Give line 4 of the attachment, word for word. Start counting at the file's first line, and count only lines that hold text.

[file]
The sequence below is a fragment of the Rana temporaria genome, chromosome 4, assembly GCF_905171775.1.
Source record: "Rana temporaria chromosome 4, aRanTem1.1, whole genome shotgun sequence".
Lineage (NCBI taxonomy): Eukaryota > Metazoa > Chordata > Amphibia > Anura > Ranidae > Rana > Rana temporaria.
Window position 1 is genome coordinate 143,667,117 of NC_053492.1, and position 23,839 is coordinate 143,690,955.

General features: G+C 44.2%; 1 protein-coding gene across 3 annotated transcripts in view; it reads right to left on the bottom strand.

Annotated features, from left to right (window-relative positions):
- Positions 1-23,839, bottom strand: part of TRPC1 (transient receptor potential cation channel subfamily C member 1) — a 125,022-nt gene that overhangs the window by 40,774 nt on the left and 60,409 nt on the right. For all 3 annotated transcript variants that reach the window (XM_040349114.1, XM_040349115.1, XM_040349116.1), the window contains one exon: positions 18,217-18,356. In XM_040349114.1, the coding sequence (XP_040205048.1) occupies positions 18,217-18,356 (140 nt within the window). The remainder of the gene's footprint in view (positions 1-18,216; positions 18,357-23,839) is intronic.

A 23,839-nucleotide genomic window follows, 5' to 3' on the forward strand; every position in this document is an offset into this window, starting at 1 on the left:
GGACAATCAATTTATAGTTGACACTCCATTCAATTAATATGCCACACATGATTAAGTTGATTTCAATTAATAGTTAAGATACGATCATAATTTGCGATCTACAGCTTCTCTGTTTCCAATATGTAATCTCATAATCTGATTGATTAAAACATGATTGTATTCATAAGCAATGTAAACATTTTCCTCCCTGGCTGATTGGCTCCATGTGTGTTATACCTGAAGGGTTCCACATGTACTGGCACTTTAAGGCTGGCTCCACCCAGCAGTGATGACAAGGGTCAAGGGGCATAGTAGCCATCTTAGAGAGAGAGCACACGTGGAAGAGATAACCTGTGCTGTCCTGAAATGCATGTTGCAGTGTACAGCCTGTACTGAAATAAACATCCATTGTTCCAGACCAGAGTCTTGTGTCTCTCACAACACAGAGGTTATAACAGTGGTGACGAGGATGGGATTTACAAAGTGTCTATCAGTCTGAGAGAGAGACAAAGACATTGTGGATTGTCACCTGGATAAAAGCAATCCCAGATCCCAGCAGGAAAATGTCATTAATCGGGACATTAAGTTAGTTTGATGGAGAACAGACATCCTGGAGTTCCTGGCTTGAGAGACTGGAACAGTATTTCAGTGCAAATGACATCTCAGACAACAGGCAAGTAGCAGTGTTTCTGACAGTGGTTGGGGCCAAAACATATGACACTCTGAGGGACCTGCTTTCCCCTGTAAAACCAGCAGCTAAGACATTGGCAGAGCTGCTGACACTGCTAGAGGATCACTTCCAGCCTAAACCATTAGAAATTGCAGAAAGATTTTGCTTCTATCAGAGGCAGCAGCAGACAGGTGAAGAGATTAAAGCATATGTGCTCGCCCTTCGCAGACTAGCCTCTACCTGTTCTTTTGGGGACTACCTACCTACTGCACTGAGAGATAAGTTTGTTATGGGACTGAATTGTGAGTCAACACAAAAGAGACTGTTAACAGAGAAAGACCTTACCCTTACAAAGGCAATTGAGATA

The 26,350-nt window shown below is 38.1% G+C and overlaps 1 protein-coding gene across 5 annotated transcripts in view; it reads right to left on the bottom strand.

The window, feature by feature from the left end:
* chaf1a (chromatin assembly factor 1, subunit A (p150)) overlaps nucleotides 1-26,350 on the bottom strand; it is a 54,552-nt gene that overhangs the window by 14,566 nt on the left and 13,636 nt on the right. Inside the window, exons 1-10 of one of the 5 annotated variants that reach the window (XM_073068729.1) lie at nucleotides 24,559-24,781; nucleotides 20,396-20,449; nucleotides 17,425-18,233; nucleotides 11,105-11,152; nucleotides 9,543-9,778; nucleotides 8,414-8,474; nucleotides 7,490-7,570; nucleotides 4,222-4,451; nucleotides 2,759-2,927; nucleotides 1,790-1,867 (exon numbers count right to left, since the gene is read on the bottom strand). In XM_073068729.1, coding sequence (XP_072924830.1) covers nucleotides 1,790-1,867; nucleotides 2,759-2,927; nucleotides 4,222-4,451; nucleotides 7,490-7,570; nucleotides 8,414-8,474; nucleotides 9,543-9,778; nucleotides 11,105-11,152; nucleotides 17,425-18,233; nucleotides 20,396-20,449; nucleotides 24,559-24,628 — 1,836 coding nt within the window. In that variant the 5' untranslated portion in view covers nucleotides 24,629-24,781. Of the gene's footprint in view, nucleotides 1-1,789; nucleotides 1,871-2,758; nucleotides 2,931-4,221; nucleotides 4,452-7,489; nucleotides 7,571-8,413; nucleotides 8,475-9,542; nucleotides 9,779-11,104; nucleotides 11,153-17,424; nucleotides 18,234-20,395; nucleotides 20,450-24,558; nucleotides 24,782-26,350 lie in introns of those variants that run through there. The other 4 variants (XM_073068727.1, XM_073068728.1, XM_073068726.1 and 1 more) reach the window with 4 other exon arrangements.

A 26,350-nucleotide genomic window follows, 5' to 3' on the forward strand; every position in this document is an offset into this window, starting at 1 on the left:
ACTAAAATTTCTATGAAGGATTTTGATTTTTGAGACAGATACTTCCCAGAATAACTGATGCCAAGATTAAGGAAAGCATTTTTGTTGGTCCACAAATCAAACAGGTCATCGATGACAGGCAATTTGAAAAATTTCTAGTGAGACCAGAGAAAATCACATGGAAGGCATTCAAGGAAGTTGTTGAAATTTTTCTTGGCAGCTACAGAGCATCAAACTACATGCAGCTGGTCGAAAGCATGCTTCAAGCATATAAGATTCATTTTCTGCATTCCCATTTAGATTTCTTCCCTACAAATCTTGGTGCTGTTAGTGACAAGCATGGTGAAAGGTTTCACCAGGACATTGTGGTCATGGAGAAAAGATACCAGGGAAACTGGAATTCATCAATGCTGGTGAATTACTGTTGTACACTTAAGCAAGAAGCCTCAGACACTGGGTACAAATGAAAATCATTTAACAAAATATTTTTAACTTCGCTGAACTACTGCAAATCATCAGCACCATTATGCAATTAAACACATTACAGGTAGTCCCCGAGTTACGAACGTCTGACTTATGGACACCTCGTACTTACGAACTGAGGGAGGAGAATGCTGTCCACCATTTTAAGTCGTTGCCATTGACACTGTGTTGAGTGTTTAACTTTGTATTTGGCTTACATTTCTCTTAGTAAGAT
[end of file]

Window position 1 is genome coordinate 143,667,117 of NC_053492.1, and position 23,839 is coordinate 143,690,955.